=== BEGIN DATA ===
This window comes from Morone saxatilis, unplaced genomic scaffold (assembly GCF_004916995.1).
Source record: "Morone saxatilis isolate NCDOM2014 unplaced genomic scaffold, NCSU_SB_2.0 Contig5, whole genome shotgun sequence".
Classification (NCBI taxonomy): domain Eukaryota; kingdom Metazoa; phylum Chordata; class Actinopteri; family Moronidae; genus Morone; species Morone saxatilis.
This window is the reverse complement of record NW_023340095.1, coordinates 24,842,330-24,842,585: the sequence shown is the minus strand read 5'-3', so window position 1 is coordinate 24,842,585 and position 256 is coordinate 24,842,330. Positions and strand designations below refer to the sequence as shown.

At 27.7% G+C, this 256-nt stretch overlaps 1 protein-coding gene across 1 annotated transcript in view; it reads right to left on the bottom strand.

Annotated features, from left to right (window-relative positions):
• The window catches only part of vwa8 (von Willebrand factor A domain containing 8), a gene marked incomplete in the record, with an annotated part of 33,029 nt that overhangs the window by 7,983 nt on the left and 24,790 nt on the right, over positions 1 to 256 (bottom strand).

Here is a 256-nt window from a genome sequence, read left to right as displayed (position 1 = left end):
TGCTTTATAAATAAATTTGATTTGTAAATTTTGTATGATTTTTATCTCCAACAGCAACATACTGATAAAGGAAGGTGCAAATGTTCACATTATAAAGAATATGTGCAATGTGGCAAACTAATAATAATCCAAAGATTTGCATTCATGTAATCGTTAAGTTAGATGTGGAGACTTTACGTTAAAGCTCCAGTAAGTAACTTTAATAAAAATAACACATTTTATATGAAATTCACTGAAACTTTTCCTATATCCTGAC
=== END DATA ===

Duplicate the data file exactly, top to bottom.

This window comes from Morone saxatilis, unplaced genomic scaffold (assembly GCF_004916995.1).
Source record: "Morone saxatilis isolate NCDOM2014 unplaced genomic scaffold, NCSU_SB_2.0 Contig5, whole genome shotgun sequence".
Classification (NCBI taxonomy): domain Eukaryota; kingdom Metazoa; phylum Chordata; class Actinopteri; family Moronidae; genus Morone; species Morone saxatilis.
This window is the reverse complement of record NW_023340095.1, coordinates 24,842,330-24,842,585: the sequence shown is the minus strand read 5'-3', so window position 1 is coordinate 24,842,585 and position 256 is coordinate 24,842,330. Positions and strand designations below refer to the sequence as shown.

At 27.7% G+C, this 256-nt stretch overlaps 1 protein-coding gene across 1 annotated transcript in view; it reads right to left on the bottom strand.

Annotated features, from left to right (window-relative positions):
• The window catches only part of vwa8 (von Willebrand factor A domain containing 8), a gene marked incomplete in the record, with an annotated part of 33,029 nt that overhangs the window by 7,983 nt on the left and 24,790 nt on the right, over positions 1 to 256 (bottom strand).

Here is a 256-nt window from a genome sequence, read left to right as displayed (position 1 = left end):
TGCTTTATAAATAAATTTGATTTGTAAATTTTGTATGATTTTTATCTCCAACAGCAACATACTGATAAAGGAAGGTGCAAATGTTCACATTATAAAGAATATGTGCAATGTGGCAAACTAATAATAATCCAAAGATTTGCATTCATGTAATCGTTAAGTTAGATGTGGAGACTTTACGTTAAAGCTCCAGTAAGTAACTTTAATAAAAATAACACATTTTATATGAAATTCACTGAAACTTTTCCTATATCCTGAC